Rolling down memory lane: After 41 years, Sandwich's Idle Hour Lanes under new ownership

A game of bowling lasts 10 frames, but memories made in a bowling alley last a lifetime.

After owning and operating Idle Hour Lanes, 927 E. Railroad St. in Sandwich, for 41 years, Ron and Bonnie Miller decided to sell their bowling alley.

“It was hard to leave, but it was time to move on,” Bonnie Miller said. “Everything has changed in the sport of bowling. Pinsetters and scoring were manual, now everything is automated and computerized. We have done it a long time, and now it’s time to retire.”

The Millers sold the bowling alley last month to the Partridge family, who also own Pinheadz Bar & Grill and Yorkville Bowl in Yorkville, Roadhouse Country Bar & Grill in Yorkville and Pinheadz Entertainment Center in Naplate. Idle Hour Lanes will be renamed Pinheadz at Idle Hour Lanes.

The idea for a bowling alley started with Bonnie Miller’s father, Wesley Scent. He partnered with Arthur Andersen to build an eight-lane bowling alley in Sandwich. It was built in 1947 and opened for business on Aug. 28, 1948.

A community competition was held to name the new bowling alley, with a prize of a $25 war bond. During the bowling alley’s grand opening, Mrs. Wesley Leland of Sandwich accepted the award on behalf of her husband, who had chosen the name “Idle Hour Lanes.”

In the 1950s, two additional lanes were added to the bowling alley, as well as automatic pinsetters. A locker room was added in 1964, and an addition to the front was completed in 1968.

Bonnie Miller remembers her father going to the high school football games to round up pinsetters. Ron Miller was one of the Sandwich High School students who worked at the bowling alley. He was employed there for 10 years.

In March 1972, Idle Hour Lanes was sold to Harold Jovanovich. Ron Miller purchased the bowling alley from Jovanovich in April 1976.

The Millers updated the bowling alley and added new technology through the years. A pro shop was opened in 1976, where a billiards lounge had been. In 1982, new wooden lanes were completed, and solar heating was added in 1983 and 1984. Computerized scoring was added in 1992, and the scoring system was modernized and overhead screens were added in 1996.

During the Miller’s time of ownership, all of their four children and one of their seven grandchildren worked at the bowling alley.

Four generations of Bonnie Miller’s family worked at Idle Hour Lanes.

Even though they sold the bowling alley, the Millers plan on supporting the new owners and the bowling business. Bonnie Miller still bowls on leagues at Idle Hour twice a week.

Ron Miller said he appreciates all the years of community support and the help he had from longtime employees, including Ron Henrich and Jerry Casner.

“We were lucky to be part of a community that supported us as they did, not just people from Sandwich, but from all of the surrounding towns,” Bonnie Miller said. “We have a lot of good memories and met a lot of nice people over the years. We want and hope for the bowling alley to continue. It just won’t be in our family anymore.”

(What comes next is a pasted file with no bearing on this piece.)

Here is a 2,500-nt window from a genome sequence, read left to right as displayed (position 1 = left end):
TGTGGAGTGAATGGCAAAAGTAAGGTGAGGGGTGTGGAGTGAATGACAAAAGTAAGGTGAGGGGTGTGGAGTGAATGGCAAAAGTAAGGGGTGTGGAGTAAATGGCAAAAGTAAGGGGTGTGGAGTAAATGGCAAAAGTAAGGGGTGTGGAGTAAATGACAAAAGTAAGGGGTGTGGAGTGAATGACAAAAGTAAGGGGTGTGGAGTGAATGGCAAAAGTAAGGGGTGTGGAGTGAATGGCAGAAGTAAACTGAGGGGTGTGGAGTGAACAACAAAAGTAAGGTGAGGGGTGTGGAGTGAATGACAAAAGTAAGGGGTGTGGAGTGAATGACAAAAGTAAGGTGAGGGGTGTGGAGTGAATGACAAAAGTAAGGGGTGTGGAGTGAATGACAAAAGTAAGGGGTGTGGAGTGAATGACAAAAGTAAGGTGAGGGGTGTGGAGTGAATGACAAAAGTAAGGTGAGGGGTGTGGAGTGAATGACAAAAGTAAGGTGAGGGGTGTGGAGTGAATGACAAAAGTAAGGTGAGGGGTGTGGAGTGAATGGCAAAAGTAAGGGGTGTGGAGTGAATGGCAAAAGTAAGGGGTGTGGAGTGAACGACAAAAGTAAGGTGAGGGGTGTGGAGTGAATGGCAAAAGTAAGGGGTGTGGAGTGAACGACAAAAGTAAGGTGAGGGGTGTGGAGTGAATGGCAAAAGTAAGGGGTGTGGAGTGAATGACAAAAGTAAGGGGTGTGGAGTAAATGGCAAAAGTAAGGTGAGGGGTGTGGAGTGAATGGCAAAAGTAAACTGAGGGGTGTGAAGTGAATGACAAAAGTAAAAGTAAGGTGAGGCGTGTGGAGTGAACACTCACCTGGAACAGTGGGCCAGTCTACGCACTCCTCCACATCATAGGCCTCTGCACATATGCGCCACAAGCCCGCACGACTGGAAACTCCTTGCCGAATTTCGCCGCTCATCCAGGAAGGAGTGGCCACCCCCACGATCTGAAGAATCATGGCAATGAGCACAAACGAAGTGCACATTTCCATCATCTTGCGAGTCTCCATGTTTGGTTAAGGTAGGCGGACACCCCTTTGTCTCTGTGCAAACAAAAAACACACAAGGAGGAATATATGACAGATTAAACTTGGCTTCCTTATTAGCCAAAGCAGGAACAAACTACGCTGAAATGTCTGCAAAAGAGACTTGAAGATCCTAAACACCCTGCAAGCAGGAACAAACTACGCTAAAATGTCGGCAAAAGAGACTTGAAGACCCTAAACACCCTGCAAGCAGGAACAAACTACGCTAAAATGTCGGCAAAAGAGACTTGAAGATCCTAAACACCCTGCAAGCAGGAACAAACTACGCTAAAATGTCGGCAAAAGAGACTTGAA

Changes to the bowling alley

The bowling alley’s new general manager, Brandon Partridge, said that even though Idle Hour will be the third bowling alley he will manage, it still will be a family business.

“My family wants to keep Ron and Bonnie’s legacy going,” Partridge said. “We couldn’t have asked for nicer people to buy from. We want to add to what they’ve done over the years.”

Since the bowling alley changed hands, 15 TVs, six 112-inch projector screens, two jukeboxes, new chairs, black lights for cosmic bowling and six draft lines for beer have been added.

Future changes expected in the coming year include installing new flooring, adding two rectangular tables per set of lanes and five live video gaming machines, and expanding the arcade to include skee ball and other games. New rental bowling balls and shoes also will be offered.

The bowling alley’s lanes are wood with a synthetic plastic overlay. By next summer, the lanes will be changed to fully synthetic. The step-up approach will remain the same, but a handicapped-accessible ramp will be added.

“We wanted to update it and make it more modern, but we will be keeping some of the vintage aspects, like the wooden benches and the ball return above ground,” Partridge said.

The locker room will be moved near the arcade and pro shop. The old locker room will be converted into a birthday party room with a half wall and a view to the lanes.

“We plan on offering more party options and expanding our events as much as possible,” Partridge said. “We will add karaoke and acoustic live performances in the bar area. On Fridays, we will have free bingo with a rolling jackpot. On Mondays, we will offer bar trivia. We plan on keeping pricing, leagues and tournaments the same, and even offer beer specials.”

In the past, Idle Hour Lanes was closed during the summer. Now it will be open seven days a week, year round. Shorter 12-week leagues will be offered in the summer. The bowling alley also will participate in the Kids Bowl Free program, which allows students to bowl two free games every day from April 15 to Oct. 1.

“We want to attract new bowlers and offer more options for the youth,” Partridge said. “We are even thinking about starting a bowling team at Sandwich High School. Colleges give out a lot of bowling scholarships. Bowling is a lot of fun, and it’s important to get the younger generations involved.

“(Bowling) is great entertainment, and we look forward to entertaining people from Sandwich and the surrounding areas,” he said.

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